A chat with Ikram Babs-Lawal about being a machine learning engineer, and co-founder at 14

Omoleye Omoruyi
“I am still in the exploring phase,” Ikram says…
Ikram Babs-Lawal

Ikram Babs-Lawal starts her story with her titles, including her experience as a Machine Learning Engineer, and co-founder of Yoable. She explains what Yoable is about, but we will get to that later.

Ikram, 14, says her earliest encounter with tech was when her father bought her sister a PC and a phone and “I got jealous because I always fancy devices.” She made a request, and her dad got her the toy equivalent of the devices. This was about nine years ago, in 2013/14.

But, she would eventually get bored of the toys, even though she was just about six years old. “I could not do anything apart from playing games.” At this point, her inquisitive nature began to expand in scope, and her mom’s phone was the tool for personal growth.

It was the same games she played on her mom’s phone, but she began to develop an interest in how the games were made.

I started googling how to make apps and games. And after a few days of research, Google recommended a platform where I could make apps without coding.

Ikram Babs-Lawal

In contrast to other teens in tech who want to learn to code, she was not interested. Yet, she was able to build a gallery app just to check pictures, and her interest grew to how to code from this.

If you are a millennial or were born in the early years from when the Gen Z era began to count, you would be reminded every now and then that ‘coding’ was not exactly in any school curriculum. And, the call ‘learn how to code here’ was not usually a Google or Facebook ad.

Read also: Meet James Udotong, a 20-year-old student, developer, designer and co-founder of Skibble

But, Ikram kept seeing ads that persuaded her to learn to code. Indeed, those ads can be quite persuasive, and your time on the internet can be annoying if you do not use an ad blocker.

“My curiosity sparked again. So, I mistakenly clicked on one of the ads, and I saw the backend way of building the app.”

She started with JAVA but did not learn so much about it. But, she became even more interested, and with her brother’s help, she signed up for freeCodeCamp – a non-profit organisation that consists of an interactive learning web platform, an online community forum, chat rooms, online publications and local organisations that intend to make learning web development accessible to anyone.

Ikram Babs-Lawal
Ikram Babs-Lawal

Ikram Babs-Lawal is an explorer

“I am still in the exploring phase,” Ikram says, almost wondering why she was asked about her work experience. She adds that she has been exploring for the last three years and is not ready to work.

She says later that she is not rushing as “I still have a long way to go.” Besides, there is school, and she is “putting the priority in the right place. I mean, if I don’t go to school, I would not even understand tech.”

As for coding, she keeps building bridges.

I started with Machine Learning, then went to app/web development and UI/UX. I have not been learning as much, just exploring.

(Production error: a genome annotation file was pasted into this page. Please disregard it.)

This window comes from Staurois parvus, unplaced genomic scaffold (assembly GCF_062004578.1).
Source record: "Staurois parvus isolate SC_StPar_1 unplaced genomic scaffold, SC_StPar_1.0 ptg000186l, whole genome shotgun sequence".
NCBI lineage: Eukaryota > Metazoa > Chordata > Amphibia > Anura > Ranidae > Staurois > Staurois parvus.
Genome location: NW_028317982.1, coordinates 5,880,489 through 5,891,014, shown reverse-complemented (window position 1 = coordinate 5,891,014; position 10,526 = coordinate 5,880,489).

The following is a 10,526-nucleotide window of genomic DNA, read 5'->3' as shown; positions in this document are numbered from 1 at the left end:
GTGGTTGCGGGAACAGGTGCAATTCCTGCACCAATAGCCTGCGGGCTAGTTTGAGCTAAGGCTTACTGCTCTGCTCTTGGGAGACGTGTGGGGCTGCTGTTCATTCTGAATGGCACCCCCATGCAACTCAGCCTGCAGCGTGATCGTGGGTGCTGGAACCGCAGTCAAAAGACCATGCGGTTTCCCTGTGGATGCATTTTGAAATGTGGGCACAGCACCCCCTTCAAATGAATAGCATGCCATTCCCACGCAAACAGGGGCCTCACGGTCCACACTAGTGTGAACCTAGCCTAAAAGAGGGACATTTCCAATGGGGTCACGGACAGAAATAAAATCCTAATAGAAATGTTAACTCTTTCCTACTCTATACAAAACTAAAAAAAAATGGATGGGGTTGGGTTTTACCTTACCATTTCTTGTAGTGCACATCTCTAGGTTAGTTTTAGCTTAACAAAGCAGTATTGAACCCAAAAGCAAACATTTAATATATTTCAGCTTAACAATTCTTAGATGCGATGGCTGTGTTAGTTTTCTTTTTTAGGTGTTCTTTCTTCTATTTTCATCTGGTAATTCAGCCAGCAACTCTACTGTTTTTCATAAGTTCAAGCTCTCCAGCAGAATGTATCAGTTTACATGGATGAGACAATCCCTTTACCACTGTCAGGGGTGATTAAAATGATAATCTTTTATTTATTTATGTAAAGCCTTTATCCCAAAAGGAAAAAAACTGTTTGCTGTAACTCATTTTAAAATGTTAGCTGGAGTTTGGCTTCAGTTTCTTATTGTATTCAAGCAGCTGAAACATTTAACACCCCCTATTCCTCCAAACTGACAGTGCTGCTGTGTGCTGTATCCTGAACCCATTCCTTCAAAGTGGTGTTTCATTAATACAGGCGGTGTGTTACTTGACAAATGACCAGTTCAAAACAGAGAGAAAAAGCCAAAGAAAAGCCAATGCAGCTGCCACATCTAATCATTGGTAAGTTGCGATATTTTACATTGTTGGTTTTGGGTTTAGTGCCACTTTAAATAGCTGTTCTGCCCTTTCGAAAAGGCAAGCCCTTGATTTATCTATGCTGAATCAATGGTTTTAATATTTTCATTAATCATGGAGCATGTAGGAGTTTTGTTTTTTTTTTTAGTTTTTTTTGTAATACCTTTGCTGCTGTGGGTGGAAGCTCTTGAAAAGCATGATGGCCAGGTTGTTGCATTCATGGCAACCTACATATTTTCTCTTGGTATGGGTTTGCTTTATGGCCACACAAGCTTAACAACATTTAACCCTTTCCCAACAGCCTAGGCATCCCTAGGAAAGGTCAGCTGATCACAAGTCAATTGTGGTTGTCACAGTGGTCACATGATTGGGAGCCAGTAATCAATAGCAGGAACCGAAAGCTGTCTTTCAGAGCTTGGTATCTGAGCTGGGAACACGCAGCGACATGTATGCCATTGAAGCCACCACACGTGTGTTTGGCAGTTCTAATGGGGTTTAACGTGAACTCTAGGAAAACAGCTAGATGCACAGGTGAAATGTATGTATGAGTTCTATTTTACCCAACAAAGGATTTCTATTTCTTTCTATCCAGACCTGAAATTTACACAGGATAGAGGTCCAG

Ikram Babs-Lawal

However, Ikram has built a chat box using javascript and a machine learning project that “predicted correctly” – her two most exciting projects.

The Yoable project

To answer this, Ikram is excited and tells us that Yoable is a non-profit organisation, and its objective is to “empower, inspire, and connect youths, ambitious youths.” So, if you want to acquire valuable skills to become an entrepreneur or a player in the tech space, Ikram recommends Yoable.

Unsurprisingly, she references the labour market and the lack of adequate skills in the country. “We want to reduce the skills deficit, especially as the ones who have the skills are emigrating.”

But sustainability seems to be an issue here. However, to solve this, Ikram says the team is looking for sponsorships and partnerships to keep the ball rolling.

To corroborate the importance of networking, she says she has spent less on Yoable because she had built a network and were people who were interested in the idea when she sold it to them.

Words on marble

Tech is not for everyone, especially coding. So, if you are getting into tech [anything], do thorough research first. Open Google, and learn to research - Ikram Babs-Lawal. 

Besides, she adds, tech is mostly research. “If there’s a bug in a code, you go to Google to check how others solved the problem.”

The fountain of knowledge never dries.

Ikram Babs-Lawal

To people who want to play in the tech space too, she goes back to the research conversation, saying using the right keywords is one great way of getting to the right resources. Yet, she recommends reading a lot of articles on the field of interest, using YouTube, following the right people on Twitter, taking courses on Udemy, and reading other people’s stories on how they started.

Other ways include signing up on the 14G Network, and “if you are looking for a free internship that will help you to hone your skills, try Hotels.ng.”

Also, there is more to tech than just coding.

Ikram Babs-Lawal is also a community manager at GenZTechies.

Watch the full interview on YouTube:

YouTube player

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